Back in June 2012, LinkedIn was hacked by Russian hackers who stole approximately 6.5 million usernames and passwords. At least that is what was reported at the time.
However, in May 2016 it was ‘discovered’ that a further 100 million email address and passwords had been taken in the attack. This reveals what was a bad security incident to actually be a really, really bad security incident.
At the time of the original lesser breach notification, the 6.5 million compromised LinkedIn users were prompted to change their passwords, and within a few months, the incident was largely forgotten. Fast forward about four years, and this breach seems to be coming back to immediate. significance. The further 100 million compromised accounts had their passwords invalidated by LinkedIn if they had not been changed since the 2012 breach.
Since the beginning of June, Layer3 has started observing issues with TeamViewer, a popular tool for remotely accessing devices such as servers. It seems that TeamViewer accounts were being compromised. When the issue was finally publicly addressed, TeamViewer has stated that this is due to LinkedIn’s hacked information becoming public.
Then, last night, that database of 100 million accounts was made public, published online. Anyone can get a copy of it with passwords in plain text. The implications of this are massive. Even if an affected user has since changed his/her LinkedIn password.
In a world with tons of logins required for a multitude of sites and services used daily, weekly, monthly or just occasionally, it is common practice for many users to simply recycle a memorable password over and over again across the board. However, when one of those sites is breached, as LinkedIn was, just getting what might seem like pretty harmless information – your email address and password for that site – can in fact, provide hackers all they need to break into every other account you have. For example, if your email account is compromised, hackers can then reset passwords to other services you may have. Password resets will be sent to your compromised email account, allowing the hackers to compromise these services as well. Imagine having a bunch of individually locked doors but using the same lock and key on all them. If some is able to get a copy of that one key, they just unlock every door with ease.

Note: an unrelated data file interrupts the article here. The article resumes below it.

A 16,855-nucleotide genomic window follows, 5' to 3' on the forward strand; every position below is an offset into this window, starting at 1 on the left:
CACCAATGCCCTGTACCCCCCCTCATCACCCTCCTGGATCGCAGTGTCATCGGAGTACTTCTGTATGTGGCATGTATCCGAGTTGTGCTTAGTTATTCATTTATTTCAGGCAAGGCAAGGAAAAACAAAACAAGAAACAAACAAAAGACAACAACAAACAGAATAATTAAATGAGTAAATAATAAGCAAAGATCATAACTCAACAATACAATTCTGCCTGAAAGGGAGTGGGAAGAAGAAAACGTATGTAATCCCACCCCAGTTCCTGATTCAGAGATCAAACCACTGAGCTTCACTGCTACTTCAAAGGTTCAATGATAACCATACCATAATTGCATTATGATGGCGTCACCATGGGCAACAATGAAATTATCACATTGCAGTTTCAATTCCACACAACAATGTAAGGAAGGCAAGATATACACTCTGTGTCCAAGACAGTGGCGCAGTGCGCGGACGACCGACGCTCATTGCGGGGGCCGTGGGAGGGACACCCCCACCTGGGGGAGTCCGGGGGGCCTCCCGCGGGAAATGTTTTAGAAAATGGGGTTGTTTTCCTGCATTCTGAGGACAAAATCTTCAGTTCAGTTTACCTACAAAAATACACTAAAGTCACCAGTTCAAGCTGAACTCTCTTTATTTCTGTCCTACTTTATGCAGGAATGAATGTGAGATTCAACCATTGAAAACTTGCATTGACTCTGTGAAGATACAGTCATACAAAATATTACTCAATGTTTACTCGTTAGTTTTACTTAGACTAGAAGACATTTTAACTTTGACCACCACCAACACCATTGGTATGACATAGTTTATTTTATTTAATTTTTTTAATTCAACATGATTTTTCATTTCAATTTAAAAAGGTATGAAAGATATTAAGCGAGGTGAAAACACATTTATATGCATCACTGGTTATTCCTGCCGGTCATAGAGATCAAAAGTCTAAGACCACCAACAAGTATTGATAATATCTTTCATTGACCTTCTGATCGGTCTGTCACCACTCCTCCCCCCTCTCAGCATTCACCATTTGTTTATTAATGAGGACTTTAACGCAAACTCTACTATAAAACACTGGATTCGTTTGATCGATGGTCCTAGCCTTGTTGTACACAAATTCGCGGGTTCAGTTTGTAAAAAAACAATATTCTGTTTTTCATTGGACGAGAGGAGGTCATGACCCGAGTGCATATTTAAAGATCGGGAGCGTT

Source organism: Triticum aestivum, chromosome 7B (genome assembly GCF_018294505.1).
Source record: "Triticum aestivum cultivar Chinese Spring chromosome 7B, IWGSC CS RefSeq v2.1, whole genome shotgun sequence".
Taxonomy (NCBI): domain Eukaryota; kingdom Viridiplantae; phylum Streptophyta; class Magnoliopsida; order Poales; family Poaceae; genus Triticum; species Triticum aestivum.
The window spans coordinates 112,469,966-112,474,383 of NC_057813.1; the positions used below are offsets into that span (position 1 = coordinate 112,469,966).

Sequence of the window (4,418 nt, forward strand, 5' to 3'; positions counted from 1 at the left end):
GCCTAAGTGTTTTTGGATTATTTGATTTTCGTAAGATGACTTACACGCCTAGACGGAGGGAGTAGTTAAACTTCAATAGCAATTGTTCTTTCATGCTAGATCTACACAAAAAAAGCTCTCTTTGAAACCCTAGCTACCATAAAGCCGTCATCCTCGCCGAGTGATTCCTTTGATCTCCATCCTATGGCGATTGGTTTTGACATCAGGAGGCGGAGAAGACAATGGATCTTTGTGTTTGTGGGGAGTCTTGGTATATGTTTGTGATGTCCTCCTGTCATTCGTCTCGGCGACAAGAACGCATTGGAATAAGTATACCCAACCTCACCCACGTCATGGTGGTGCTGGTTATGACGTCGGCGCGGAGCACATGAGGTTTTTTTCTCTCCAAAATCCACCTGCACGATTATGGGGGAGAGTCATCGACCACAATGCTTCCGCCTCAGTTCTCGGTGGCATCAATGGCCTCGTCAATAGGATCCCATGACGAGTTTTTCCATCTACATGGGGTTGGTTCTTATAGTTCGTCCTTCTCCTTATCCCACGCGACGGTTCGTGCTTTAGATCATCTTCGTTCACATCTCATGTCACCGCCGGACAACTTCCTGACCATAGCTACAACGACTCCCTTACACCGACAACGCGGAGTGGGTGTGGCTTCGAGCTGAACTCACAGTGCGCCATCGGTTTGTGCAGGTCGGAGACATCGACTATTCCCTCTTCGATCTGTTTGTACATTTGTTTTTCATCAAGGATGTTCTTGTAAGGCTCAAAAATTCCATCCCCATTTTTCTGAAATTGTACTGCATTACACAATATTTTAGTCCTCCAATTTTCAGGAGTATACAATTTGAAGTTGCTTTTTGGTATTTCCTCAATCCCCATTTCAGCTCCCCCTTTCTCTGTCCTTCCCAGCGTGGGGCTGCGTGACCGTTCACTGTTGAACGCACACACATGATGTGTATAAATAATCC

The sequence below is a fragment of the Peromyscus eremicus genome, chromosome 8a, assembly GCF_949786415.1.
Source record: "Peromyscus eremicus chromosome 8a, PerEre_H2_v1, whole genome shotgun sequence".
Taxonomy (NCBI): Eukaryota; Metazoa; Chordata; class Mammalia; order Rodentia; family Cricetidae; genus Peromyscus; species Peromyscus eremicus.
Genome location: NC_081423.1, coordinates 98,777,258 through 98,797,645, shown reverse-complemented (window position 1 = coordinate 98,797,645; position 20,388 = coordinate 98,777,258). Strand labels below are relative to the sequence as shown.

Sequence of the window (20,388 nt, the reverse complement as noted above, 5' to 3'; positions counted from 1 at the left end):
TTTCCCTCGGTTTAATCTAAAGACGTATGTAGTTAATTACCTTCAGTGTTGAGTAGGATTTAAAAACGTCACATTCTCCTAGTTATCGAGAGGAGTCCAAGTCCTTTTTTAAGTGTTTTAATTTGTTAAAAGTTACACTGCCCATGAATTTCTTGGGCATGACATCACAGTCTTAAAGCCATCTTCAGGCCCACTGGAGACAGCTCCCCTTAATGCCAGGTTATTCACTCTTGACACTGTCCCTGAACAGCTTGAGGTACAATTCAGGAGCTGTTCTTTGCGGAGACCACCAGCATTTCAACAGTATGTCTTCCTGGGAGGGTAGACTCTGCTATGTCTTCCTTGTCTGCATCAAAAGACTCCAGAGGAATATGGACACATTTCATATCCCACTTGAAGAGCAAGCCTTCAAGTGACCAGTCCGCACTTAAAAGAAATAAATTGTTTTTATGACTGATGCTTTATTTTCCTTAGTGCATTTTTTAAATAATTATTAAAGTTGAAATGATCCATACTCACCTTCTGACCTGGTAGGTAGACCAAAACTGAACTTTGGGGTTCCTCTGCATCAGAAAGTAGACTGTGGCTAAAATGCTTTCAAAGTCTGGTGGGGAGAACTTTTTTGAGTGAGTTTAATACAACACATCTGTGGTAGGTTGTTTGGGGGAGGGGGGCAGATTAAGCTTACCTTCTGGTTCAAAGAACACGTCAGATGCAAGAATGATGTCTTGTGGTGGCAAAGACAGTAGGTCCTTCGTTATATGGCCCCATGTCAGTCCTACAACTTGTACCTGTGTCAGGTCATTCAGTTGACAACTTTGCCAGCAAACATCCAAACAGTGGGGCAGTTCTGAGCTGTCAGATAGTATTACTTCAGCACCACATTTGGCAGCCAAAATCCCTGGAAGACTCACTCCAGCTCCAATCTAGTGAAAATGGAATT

Since the release of the LinkedIn database last night, I have had multiple attempts to access internet accounts associated with my LinkedIn login credentials. Luckily, I had changed my password using long pass phrases some time ago.
What do you need to do now? We highly recommend that you change your password for all internet services, using something like pass phrases. Make sure that the password is different for every service. It might be a bit of pain, but it definitely will be less of a pain than trying to undo whatever trouble hackers are able to cause by accessing your accounts. Even if you have changed your LinkedIn password since 2012, it is possible that you may have used that old password other sites and services, so let this be your prompt to do a password refresh across the board.
If you have trouble remembering these passwords, there are services out there that store your passwords in a secure database, such as LastPass.
To see if you email address and password have been compromised, check https://haveibeenpwned.com/https://haveibeenpwned.com/